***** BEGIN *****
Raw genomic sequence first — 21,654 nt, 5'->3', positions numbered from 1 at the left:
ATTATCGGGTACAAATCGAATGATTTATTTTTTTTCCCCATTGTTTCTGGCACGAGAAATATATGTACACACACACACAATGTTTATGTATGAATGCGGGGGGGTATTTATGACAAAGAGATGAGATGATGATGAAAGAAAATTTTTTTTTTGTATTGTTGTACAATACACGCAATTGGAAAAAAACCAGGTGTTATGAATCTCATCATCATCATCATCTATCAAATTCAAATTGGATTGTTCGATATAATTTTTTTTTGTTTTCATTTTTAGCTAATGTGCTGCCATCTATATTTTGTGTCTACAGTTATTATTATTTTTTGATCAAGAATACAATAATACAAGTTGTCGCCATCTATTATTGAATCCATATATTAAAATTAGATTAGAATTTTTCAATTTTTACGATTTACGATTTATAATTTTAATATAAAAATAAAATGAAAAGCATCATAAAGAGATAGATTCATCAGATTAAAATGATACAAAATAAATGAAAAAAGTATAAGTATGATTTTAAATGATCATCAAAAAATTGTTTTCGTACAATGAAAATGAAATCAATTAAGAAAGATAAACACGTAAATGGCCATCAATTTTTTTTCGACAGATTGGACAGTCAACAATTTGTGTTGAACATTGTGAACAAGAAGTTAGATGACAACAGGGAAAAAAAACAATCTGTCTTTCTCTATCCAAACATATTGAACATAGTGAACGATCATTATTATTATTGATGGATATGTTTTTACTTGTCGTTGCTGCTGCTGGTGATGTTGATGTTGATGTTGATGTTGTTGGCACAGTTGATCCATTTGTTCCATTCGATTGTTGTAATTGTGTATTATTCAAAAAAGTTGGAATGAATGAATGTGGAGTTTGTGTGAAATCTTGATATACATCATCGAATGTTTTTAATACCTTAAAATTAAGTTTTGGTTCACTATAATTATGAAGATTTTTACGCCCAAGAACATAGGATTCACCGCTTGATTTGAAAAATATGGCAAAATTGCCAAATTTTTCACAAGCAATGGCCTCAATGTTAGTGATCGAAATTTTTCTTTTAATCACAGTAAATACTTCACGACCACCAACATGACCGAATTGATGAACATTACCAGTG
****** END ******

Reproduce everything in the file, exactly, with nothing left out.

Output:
Raw genomic sequence first — 21,654 nt, 5'->3', positions numbered from 1 at the left:
ATTATCGGGTACAAATCGAATGATTTATTTTTTTTCCCCATTGTTTCTGGCACGAGAAATATATGTACACACACACACAATGTTTATGTATGAATGCGGGGGGGTATTTATGACAAAGAGATGAGATGATGATGAAAGAAAATTTTTTTTTTGTATTGTTGTACAATACACGCAATTGGAAAAAAACCAGGTGTTATGAATCTCATCATCATCATCATCTATCAAATTCAAATTGGATTGTTCGATATAATTTTTTTTTGTTTTCATTTTTAGCTAATGTGCTGCCATCTATATTTTGTGTCTACAGTTATTATTATTTTTTGATCAAGAATACAATAATACAAGTTGTCGCCATCTATTATTGAATCCATATATTAAAATTAGATTAGAATTTTTCAATTTTTACGATTTACGATTTATAATTTTAATATAAAAATAAAATGAAAAGCATCATAAAGAGATAGATTCATCAGATTAAAATGATACAAAATAAATGAAAAAAGTATAAGTATGATTTTAAATGATCATCAAAAAATTGTTTTCGTACAATGAAAATGAAATCAATTAAGAAAGATAAACACGTAAATGGCCATCAATTTTTTTTCGACAGATTGGACAGTCAACAATTTGTGTTGAACATTGTGAACAAGAAGTTAGATGACAACAGGGAAAAAAAACAATCTGTCTTTCTCTATCCAAACATATTGAACATAGTGAACGATCATTATTATTATTGATGGATATGTTTTTACTTGTCGTTGCTGCTGCTGGTGATGTTGATGTTGATGTTGATGTTGTTGGCACAGTTGATCCATTTGTTCCATTCGATTGTTGTAATTGTGTATTATTCAAAAAAGTTGGAATGAATGAATGTGGAGTTTGTGTGAAATCTTGATATACATCATCGAATGTTTTTAATACCTTAAAATTAAGTTTTGGTTCACTATAATTATGAAGATTTTTACGCCCAAGAACATAGGATTCACCGCTTGATTTGAAAAATATGGCAAAATTGCCAAATTTTTCACAAGCAATGGCCTCAATGTTAGTGATCGAAATTTTTCTTTTAATCACAGTAAATACTTCACGACCACCAACATGACCGAATTGATGAACATTACCAGTG